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Review - A Christmas Railway Mystery

Each year I attempt to find at least one Christmas murder mystery - after all, what would Christmas be without a good murder?

I thought I had hit the jackpot with A Christmas Railway Mystery - not only a Victorian Christmas setting, but the location of the murder was the Great Western Railway village in my home town of Swindon. And there is no doubt that the book had its enjoyable elements, but it also had some severe limitations.

Perhaps the best bit was the evocation of the Railway Village, built by the GWR adjacent to the railway works where it built its rolling stock, reflecting the mix of benevolence and patronising control that seemed to accompany some of the better Victorian employers. Edward Marston evokes the detail of the village and its life well, apart from the oddity of describing the (still existing) buildings as red brick - they aren’t.

Marston also gives a satisfying mix of strands, with the main murder investigation in Swindon set alongside developments in the detective Inspector Colbeck’s home life and a parallel investigation into the disappearance of Colbeck’s grumpy boss, Superintendent Tallis in Canterbury, poorly investigated by Colbeck’s scheming rival, Inspector Grosvenor. And it all trundles along quite well. But the characters are rather wooden, the dialogue isn’t great and there is little heed paid to ‘show, don’t tell.’ This extends to some magnificent overkill description. For example, when we first come across the railway village church, a relatively minor setting, we are told: ‘constructed of limestone, it was roofed in tile and lead and surmounted by a crocketted spire... The church had a capacious  interior, comprising a five-bay nave with a clerestory, a north aisle and a south aisle with a three-bay chapel and a three-bay chancel.’ Pevsner would have been proud - but it hardly moves the action forward in a murder mystery.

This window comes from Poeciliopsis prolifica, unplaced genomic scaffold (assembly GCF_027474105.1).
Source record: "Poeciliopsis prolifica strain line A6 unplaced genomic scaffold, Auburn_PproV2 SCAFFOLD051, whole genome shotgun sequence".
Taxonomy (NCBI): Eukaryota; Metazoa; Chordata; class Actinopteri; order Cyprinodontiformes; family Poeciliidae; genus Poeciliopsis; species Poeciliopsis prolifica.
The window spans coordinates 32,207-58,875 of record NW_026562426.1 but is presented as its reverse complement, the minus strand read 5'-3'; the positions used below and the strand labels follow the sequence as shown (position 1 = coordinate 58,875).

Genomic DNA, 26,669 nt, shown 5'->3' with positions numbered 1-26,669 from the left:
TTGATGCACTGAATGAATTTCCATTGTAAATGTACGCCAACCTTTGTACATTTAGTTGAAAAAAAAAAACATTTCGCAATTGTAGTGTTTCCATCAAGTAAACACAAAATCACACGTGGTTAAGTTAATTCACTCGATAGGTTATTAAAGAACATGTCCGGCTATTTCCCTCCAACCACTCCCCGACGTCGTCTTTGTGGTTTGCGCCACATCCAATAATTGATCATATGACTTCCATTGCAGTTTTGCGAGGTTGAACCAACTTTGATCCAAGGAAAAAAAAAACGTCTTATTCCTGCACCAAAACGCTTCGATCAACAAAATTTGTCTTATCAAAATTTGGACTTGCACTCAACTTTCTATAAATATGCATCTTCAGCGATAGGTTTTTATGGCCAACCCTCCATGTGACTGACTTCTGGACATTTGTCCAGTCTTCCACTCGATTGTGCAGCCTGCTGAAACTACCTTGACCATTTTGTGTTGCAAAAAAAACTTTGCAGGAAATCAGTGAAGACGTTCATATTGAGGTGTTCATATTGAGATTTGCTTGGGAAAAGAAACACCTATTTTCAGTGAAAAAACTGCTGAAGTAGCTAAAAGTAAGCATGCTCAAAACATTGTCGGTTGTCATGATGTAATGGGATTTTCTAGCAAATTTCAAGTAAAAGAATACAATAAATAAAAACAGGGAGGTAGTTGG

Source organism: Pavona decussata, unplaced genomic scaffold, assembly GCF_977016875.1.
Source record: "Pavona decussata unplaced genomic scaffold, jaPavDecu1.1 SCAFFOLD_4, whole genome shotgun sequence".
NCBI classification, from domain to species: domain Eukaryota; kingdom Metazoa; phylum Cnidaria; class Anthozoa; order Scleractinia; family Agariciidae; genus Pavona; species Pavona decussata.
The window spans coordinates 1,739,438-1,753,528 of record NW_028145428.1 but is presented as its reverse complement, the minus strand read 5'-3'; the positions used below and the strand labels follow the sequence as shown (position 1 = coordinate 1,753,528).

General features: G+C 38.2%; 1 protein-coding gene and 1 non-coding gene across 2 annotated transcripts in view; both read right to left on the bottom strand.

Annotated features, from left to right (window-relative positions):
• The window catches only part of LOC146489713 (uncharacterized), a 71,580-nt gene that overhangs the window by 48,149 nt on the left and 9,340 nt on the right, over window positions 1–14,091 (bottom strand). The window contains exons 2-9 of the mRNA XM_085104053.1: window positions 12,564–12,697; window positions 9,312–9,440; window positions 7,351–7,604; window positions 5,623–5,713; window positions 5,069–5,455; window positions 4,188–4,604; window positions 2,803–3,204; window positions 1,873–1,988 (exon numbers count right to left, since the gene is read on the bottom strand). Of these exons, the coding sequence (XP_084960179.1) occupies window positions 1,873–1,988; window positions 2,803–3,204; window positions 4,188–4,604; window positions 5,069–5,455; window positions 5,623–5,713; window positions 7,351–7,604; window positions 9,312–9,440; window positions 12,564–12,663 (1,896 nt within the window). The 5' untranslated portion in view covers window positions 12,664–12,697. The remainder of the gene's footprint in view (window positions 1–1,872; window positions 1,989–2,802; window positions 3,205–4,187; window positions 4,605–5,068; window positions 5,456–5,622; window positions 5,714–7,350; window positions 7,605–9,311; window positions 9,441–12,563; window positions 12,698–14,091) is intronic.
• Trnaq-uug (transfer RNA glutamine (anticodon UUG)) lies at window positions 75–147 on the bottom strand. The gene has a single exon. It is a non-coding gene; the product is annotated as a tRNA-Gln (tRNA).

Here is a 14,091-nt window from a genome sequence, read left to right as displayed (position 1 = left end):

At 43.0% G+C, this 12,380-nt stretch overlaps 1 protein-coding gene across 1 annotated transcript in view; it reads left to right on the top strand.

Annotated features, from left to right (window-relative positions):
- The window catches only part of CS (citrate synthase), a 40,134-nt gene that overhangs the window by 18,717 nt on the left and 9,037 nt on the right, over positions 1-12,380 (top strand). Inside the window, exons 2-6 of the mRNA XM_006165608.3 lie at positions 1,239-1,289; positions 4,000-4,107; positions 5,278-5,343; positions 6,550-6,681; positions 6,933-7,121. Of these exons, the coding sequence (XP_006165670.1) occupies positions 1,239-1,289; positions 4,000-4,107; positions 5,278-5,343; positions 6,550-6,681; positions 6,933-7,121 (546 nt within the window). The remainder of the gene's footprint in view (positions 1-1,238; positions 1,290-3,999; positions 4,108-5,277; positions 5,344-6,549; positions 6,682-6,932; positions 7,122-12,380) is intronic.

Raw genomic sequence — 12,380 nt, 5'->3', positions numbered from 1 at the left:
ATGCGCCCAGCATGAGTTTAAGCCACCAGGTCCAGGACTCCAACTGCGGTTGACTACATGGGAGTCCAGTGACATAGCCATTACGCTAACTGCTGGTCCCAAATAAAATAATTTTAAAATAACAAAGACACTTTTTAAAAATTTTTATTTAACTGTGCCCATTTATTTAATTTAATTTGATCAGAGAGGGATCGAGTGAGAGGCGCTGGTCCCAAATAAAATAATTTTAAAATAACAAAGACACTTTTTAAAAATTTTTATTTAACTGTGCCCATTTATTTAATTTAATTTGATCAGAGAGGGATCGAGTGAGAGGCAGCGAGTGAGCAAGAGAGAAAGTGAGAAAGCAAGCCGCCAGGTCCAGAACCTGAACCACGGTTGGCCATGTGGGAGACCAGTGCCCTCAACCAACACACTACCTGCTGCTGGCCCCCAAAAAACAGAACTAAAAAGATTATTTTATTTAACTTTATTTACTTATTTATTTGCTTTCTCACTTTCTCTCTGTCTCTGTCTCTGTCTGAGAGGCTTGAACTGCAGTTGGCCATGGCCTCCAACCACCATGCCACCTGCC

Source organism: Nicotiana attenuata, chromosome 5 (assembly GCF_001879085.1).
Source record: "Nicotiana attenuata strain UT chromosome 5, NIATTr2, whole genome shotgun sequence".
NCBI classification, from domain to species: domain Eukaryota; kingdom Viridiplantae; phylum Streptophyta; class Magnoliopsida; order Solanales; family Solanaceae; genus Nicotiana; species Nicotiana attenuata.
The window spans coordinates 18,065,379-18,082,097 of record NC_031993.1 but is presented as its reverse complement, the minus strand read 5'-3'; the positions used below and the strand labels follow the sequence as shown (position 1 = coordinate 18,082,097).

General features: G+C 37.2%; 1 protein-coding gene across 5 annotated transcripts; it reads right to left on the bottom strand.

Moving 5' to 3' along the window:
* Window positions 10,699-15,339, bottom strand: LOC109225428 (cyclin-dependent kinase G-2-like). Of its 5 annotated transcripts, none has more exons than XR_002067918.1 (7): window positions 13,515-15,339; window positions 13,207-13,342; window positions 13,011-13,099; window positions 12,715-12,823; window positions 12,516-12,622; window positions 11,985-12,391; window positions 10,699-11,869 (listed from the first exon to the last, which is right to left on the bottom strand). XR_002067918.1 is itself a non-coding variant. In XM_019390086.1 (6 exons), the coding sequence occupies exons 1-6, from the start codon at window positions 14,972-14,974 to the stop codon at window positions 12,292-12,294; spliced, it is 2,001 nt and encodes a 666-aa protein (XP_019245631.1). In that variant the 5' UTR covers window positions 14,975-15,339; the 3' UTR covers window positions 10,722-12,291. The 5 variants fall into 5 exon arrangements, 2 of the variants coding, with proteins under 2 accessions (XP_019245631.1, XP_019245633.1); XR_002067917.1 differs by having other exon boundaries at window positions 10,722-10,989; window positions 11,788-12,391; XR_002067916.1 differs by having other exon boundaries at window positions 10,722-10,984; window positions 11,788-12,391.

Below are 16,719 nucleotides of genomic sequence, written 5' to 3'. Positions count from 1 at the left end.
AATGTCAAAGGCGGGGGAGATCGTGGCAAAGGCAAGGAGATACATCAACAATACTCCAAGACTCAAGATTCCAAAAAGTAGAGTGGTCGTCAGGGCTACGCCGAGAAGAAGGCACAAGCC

Colbeck is apparently an excellent detective, though he seems to work entirely on collecting circumstantial evidence, then pretty much randomly accusing possible suspects from those who the evidence fits.
It’s a pleasant enough read, but don’t expect either the period ingenuity of a Sherlock Holmes tale or the depth of a modern murder mystery. With that proviso it’s an acceptable addition to the Christmas murder collection, but I don’t think I will be revisiting the railway detective series.

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